- This involves taking a swab from the site of infection and from the cervix in females or from the urethra in males. The swab should be quickly applied to a culture plate and incubated for 2 days to allow the bacteria to multiply. This gives a much more accurate diagnosis and also guides treatment by providing information about the antibiotic susceptibility of the organism.
Gonorrhoea may also be detected on chlamydia swabs, urine specimens and thin prep cytological samples by nucleic acid amplification tests (NAATs).
An ultrasound scan may be performed if pelvic inflammatory disease is suspected.
What is the treatment for gonorrhoea?
Gonorrhoea is treated with antibiotics effective against Neisseria gonorrhoeae, and should be started as soon as possible. Empiric therapy with an appropriate antibiotic should be started while awaiting results from culture. Chlamydial infection is often found in patients with gonorrhoea so it is important to ensure both infections are treated. The choice of antibiotic depends on local sensitivities. The current recommendation in New Zealand is for a single dose of ceftriaxone 500mg by intramuscular injection plus azithromycin 1g to cover chlamydia. If the organism is susceptible to these antibiotics on culture, a single dose with oral ciproflaxacin 500mg or amoxicillin 3g with 1g probenecid may be used.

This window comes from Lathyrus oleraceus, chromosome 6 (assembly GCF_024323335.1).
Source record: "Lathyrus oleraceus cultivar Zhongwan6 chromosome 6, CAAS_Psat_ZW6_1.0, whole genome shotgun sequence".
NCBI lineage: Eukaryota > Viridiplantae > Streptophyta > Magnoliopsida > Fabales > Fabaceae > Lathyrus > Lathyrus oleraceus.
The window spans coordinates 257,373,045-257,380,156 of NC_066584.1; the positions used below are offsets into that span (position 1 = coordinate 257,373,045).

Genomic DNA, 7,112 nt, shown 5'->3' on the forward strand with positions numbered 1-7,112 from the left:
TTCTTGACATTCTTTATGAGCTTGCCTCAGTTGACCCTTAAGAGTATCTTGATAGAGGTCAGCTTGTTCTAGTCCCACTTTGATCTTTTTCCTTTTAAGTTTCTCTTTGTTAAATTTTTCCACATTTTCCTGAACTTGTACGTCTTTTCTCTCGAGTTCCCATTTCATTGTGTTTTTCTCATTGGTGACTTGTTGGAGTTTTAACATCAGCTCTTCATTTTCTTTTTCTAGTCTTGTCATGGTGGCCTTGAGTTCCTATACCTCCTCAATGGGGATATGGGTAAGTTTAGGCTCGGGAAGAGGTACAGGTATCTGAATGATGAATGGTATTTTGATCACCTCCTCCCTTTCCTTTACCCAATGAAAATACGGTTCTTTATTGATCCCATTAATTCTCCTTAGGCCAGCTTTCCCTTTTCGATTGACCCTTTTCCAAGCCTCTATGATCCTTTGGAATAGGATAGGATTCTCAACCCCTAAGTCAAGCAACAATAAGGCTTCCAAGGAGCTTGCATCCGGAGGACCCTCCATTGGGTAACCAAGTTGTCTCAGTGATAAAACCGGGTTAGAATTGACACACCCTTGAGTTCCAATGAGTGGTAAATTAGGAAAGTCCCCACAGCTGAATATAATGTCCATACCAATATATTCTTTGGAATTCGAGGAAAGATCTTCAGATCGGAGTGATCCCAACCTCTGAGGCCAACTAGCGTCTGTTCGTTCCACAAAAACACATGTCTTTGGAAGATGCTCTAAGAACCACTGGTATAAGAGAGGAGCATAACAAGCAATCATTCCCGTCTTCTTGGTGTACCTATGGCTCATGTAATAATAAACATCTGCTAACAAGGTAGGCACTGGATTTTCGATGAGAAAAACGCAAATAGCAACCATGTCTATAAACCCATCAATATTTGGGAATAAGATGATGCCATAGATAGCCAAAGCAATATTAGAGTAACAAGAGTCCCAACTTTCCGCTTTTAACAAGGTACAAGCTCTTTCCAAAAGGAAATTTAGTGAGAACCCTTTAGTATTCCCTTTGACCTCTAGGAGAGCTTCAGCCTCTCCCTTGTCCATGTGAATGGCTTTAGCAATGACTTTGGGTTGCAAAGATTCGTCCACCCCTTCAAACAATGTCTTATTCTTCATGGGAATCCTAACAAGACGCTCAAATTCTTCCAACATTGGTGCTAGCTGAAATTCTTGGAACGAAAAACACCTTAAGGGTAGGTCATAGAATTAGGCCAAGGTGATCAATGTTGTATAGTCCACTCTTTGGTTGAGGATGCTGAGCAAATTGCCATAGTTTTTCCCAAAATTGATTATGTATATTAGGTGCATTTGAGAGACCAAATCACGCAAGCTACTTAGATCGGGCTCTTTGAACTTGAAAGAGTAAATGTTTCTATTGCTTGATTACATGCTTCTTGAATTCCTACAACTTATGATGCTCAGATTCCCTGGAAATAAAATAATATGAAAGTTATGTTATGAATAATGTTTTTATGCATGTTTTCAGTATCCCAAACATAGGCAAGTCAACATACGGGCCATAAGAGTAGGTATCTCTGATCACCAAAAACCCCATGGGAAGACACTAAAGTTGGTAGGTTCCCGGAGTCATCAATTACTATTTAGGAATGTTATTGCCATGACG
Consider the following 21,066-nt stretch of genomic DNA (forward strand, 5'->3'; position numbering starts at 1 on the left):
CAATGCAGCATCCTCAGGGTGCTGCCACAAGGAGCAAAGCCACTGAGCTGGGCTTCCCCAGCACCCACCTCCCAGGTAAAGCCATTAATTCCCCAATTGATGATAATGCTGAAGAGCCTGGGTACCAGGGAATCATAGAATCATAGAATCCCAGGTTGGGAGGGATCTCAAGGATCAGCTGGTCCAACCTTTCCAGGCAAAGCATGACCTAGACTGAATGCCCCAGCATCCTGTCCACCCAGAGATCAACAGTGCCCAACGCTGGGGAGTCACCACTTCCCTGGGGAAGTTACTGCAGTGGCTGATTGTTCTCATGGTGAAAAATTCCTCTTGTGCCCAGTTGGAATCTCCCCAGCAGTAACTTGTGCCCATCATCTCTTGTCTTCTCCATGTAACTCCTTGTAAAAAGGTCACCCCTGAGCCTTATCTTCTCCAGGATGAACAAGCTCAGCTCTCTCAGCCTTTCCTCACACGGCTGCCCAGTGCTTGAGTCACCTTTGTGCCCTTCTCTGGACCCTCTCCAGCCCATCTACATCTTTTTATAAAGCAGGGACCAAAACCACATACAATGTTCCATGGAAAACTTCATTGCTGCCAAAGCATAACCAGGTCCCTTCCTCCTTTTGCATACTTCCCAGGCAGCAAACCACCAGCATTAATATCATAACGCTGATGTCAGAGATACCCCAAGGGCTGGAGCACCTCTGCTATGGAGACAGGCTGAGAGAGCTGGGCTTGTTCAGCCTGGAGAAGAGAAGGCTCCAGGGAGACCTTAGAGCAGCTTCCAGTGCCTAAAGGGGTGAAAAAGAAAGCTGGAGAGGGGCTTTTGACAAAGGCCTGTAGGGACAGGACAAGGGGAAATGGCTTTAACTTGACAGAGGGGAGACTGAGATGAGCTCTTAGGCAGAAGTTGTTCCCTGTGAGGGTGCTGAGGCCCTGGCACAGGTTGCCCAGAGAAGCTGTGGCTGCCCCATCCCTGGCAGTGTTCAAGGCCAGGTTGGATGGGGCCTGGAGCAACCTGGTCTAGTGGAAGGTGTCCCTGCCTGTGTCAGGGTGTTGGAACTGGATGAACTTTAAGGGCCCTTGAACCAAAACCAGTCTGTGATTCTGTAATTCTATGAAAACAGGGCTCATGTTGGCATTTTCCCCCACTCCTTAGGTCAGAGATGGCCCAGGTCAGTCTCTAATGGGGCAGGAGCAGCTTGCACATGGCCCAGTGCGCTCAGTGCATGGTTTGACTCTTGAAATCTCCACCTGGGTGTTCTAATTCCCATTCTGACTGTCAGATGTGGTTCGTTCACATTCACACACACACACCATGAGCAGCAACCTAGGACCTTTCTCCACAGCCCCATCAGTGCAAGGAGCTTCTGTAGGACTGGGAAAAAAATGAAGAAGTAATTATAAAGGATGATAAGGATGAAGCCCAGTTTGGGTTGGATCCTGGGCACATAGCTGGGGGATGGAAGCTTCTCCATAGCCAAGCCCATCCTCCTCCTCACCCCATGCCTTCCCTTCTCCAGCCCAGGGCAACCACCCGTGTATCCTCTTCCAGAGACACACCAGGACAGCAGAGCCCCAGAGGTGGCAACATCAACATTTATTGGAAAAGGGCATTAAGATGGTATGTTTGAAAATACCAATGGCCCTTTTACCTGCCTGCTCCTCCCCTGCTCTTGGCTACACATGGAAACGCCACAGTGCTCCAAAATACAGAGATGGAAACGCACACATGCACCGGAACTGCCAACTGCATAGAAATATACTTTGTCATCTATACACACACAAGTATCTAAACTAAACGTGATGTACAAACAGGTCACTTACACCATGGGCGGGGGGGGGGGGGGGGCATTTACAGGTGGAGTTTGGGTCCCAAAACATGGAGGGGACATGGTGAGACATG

A follow-up visit after treatment completion to recheck cultures and confirm eradication of infection is important. Sexual activity should not take place until treatment is completed and all partners have been tested and treated appropriately.
If gonorrhoea is left untreated the following complications may occur:
- Urethral scarring in men – possible decreased fertility or bladder-outlet obstruction
- Scarring of the upper reproductive tract in women with PID – possible infertility, chronic pelvic pain, ectopic pregnancy
- Neonatal infection and miscarriage from gonococcal infection in pregnant women
- Scarring and permanent vision impairment or blindness resulting from conjunctival infection with gonorrhoea
- Gonococcal meningitis
Can gonorrhoea be prevented?
If you think you are infected, stop all sexual contact and see your doctor or sexual health clinic. Notify all sexual contacts immediately so they can be checked for infection and treated appropriately. Safe-sex practices to prevent the spread of gonorrhoea include:
- Limiting the number of sex partners
- Use condoms
- Book: Textbook of Dermatology. Ed Rook A, Wilkinson DS, Ebling FJB, Champion RH, Burton JL. Fourth edition. Blackwell Scientific Publications.
On DermNet NZ:
- Gonorrhoea – BestHealth
- Gonorrhea – CDC: Sexually Transmitted Diseases (STDs)
- Pediatric Gonorrhea – Medscape Reference
- Gonorrhea in Emergency Medicine – Medscape Reference
- Gonococcal Infections – Medscape Reference
- Gonococcus – Medscape Reference
- Gonococcemia – Medscape Reference
- Gonorrhea – EmedicineHealth